UKCP responds to updated NICE guideline for depression in children

The National Institute for Health and Care Excellence have today published the updated guideline on the identification and management of depression in children. This follows a consultation with stakeholders earlier this year, which UKCP responded to.

The guideline now includes an emphasis on shared decision making between children, their parents or carers and healthcare professionals, with a specific recommendation that different treatment options are discussed.

However, changes to the guideline also include the recommendation that individual CBT is the sole first-line treatment option for children aged 12-18 with moderate to severe depression. Other changes include new recommendations around the use of digital therapy.

Responding to the updated guideline, UKCP Chief Executive, Prof Sarah Niblock, said:

‘We welcomed the opportunity earlier this year to comment on the draft version of this important Guideline.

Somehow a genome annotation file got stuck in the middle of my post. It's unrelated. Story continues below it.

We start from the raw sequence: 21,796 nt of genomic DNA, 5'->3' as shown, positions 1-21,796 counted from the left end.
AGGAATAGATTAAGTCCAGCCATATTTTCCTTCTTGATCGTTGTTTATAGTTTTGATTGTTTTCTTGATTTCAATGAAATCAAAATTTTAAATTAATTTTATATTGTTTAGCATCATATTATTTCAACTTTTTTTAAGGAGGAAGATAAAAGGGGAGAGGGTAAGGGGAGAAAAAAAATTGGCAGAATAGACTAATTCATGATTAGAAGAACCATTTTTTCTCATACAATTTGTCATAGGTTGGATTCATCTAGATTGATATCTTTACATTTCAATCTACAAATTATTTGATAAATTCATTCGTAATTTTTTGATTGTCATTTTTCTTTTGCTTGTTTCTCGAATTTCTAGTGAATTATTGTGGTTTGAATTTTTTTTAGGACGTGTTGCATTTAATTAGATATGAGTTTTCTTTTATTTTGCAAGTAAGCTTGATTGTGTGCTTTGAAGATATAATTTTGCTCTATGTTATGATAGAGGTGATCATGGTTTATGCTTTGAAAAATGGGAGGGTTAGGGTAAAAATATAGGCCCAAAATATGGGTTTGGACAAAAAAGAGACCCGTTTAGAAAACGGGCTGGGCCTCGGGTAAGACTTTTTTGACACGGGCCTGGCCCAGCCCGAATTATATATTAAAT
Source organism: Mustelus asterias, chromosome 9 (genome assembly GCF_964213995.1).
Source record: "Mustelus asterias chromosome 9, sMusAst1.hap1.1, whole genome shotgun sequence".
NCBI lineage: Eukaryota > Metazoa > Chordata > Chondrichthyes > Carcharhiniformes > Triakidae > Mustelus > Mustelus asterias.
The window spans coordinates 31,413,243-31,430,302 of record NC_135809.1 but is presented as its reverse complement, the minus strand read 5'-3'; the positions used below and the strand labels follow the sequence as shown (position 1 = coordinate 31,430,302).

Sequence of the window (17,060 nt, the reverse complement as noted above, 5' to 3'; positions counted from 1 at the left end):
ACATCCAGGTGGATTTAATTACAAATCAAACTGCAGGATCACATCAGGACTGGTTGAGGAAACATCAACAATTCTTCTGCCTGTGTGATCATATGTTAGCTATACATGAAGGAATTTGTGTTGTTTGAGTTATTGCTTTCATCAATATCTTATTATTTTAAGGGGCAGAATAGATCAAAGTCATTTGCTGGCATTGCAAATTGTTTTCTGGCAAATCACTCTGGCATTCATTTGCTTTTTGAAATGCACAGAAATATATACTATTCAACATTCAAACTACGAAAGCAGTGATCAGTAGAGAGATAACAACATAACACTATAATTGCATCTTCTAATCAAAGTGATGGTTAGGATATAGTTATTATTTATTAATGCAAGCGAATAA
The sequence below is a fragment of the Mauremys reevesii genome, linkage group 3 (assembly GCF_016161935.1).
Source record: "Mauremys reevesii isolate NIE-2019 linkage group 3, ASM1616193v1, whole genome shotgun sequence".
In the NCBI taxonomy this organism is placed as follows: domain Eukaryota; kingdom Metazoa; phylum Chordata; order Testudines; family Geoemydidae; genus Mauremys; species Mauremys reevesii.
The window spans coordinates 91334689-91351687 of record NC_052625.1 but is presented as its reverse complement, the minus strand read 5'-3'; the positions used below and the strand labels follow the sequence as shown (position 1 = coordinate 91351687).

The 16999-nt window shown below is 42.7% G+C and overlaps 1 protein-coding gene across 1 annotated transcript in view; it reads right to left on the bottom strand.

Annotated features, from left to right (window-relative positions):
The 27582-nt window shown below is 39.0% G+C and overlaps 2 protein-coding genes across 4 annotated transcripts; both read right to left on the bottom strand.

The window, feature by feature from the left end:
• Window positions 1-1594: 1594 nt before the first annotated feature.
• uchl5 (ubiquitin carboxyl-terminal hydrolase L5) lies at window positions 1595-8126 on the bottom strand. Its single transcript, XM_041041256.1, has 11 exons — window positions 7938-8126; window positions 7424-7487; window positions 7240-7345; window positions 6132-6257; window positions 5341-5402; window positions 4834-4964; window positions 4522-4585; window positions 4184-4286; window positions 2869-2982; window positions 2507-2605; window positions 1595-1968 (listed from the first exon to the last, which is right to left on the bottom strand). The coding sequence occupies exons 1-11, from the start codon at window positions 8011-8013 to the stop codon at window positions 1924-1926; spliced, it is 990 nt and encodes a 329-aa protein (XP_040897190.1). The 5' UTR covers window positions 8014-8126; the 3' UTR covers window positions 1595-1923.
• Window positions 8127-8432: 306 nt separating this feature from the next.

‘It is encouraging to see that NICE have taken our and other stakeholders’ comments into consideration with respect to their research recommendations; in acknowledging the limited evidence around interventions for 5-11 year olds; and in recommending that children and their carers receive clear guidance about the different therapeutic options available to them.

‘However, we remain concerned about the limited first line treatment recommendations for children with moderate to severe depression, which will reduce choice and could affect key commissioning decisions.

‘We are also concerned about the inconsistency NICE have shown in recommending digital and pharmaceutical interventions with a limited evidence base, when some therapeutic approaches have been excluded on the same basis.

‘It is vital that the increasing number of children with depression across the country have the best possible access to a treatment that will work for them. Investing in the right care for these children now could save the Government millions of pounds in the long run.

‘It is therefore critical that, following the publication of this updated guideline, Ministers and commissioners avoid taking short-term cost saving decisions and instead commit to investing in treatments and trainings that will ensure quality of care and better long-term outcomes.’

  • Policy and research

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